Copyright 2005 by C.E. Murphy. All Rights Reserved.
The Last Day (Le Dernier jour)

            Of all the films I saw at the 2005 NewFest, I have to rank this one
    as something of a disappointment.
contains some fine performances, but writer-director Rodolphe
    Marconi’s drama about family secrets tended to meander a bit.

            Art student Simon (Gaspard Ulliel) is on his way home for Christmas
    vacation when he encounters a stranger on the train. Louise (Mélanie
    Laurent) asks him for a cigarette and soon is sharing his compartment.
    Before he knows it, she is accompanying him to his parents’ seaside
    cottage for the holidays.

            Louise’s presence does nothing to cut the tension at the seaside
    cottage. Simon’s sister Alice (Alysson Paradis) is surly and resentful of
    his presence. His father (Christophe Malavoy) barely acknowledges him.
    Only his mother Marie (Nicole Garcia) seems genuinely happy to see him.

            Simon reconnects with Mathieu (newcomer Thibault Vinçon) and
    there are hints that the pair have shared something in the past, but it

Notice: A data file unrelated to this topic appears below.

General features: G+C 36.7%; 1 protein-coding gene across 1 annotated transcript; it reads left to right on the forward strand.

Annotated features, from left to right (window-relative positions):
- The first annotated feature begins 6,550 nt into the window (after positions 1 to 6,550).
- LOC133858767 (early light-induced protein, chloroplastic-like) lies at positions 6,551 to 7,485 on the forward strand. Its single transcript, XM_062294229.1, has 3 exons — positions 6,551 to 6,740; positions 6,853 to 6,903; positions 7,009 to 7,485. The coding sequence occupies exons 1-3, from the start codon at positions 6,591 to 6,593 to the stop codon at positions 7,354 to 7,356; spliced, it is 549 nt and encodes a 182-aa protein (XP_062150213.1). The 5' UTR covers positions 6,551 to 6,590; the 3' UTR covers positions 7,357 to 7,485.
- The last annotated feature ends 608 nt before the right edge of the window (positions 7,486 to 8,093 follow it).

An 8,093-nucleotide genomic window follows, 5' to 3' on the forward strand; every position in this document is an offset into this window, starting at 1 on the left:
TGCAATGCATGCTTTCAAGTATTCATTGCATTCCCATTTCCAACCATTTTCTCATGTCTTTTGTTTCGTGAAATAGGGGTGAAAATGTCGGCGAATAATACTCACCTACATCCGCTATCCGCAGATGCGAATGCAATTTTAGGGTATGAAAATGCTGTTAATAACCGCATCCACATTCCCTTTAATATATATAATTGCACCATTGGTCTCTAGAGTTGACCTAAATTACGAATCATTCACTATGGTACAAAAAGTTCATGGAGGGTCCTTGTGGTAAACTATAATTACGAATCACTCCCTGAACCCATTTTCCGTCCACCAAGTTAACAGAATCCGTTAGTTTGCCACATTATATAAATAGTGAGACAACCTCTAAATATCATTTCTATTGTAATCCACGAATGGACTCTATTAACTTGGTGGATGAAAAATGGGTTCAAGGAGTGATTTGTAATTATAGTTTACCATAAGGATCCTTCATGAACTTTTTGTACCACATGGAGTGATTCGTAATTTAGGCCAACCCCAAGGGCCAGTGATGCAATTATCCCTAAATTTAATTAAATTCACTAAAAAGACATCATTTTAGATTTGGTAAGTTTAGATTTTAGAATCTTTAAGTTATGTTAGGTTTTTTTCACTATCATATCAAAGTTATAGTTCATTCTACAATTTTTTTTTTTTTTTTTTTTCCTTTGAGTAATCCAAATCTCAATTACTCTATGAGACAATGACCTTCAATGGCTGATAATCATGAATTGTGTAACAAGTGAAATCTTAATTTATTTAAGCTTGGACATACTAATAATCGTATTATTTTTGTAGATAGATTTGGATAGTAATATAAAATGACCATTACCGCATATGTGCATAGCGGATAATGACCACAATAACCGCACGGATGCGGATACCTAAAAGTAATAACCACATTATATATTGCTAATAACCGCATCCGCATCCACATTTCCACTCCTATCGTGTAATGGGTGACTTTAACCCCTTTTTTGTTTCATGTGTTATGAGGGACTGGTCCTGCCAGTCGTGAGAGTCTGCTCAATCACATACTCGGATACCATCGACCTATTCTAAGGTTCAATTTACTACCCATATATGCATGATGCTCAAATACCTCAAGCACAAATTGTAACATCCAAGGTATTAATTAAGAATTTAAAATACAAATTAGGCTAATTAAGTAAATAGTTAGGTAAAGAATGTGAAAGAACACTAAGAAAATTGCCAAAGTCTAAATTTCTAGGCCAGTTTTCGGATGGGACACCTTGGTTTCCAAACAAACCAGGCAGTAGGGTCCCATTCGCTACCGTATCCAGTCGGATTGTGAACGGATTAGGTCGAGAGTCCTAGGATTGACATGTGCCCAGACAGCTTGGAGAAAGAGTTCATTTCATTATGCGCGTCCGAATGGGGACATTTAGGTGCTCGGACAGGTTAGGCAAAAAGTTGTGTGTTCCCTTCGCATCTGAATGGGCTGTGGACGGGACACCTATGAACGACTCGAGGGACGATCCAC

isn’t clearly articulated in the film. Louise complicates their relationship
    by favoring Mathieu, despite sleeping platonically with Simon.

            Meanwhile, Marie is dealing with the return of ex-lover (Bruno
    Todeschini) who appears to want to rekindle their affair. He also brings
    some disturbing news that calls into question a lot of Marie’s
    preconceived notions.

    The plot tagline at the
Internet Movie Database reads “a man's return
    home is offset by his unrequited love for another man,” yet the
    relationship between Simon and Mathieu only sparks in one scene:
    after a night of drinking, Louise kisses both men and then tells them
    to kiss one another and Mathieu responds by planting a passionate
    one on Simon. Other than that, the two only speak of the past and
    how their relationship has changed, yet they don’t really spell out what
    the relationship was. Indeed, Simon appears to be falling in love with
    Louise and he’s jealous of her relationship with Mathieu.

            The film’s twist is a doozy, one that makes perfect sense in
    hindsight, but Marconi takes so long getting to the reveal that interest
    wanes. His direction veers wildly from extraneous shots of characters
    driving down deserted roads (often at night) to a bizarre intercutting of
    scenes of Marie with her lover and Simon swimming laps.

            I realize that not every movie shown at a film festival is going to be
    superlative, but given the high quality of the other films I’d seen at this
    year’s NewFest, I was less than impressed with

                                        Rating:                        C

        Viewed at NewFest 2005 at the Loews State Theater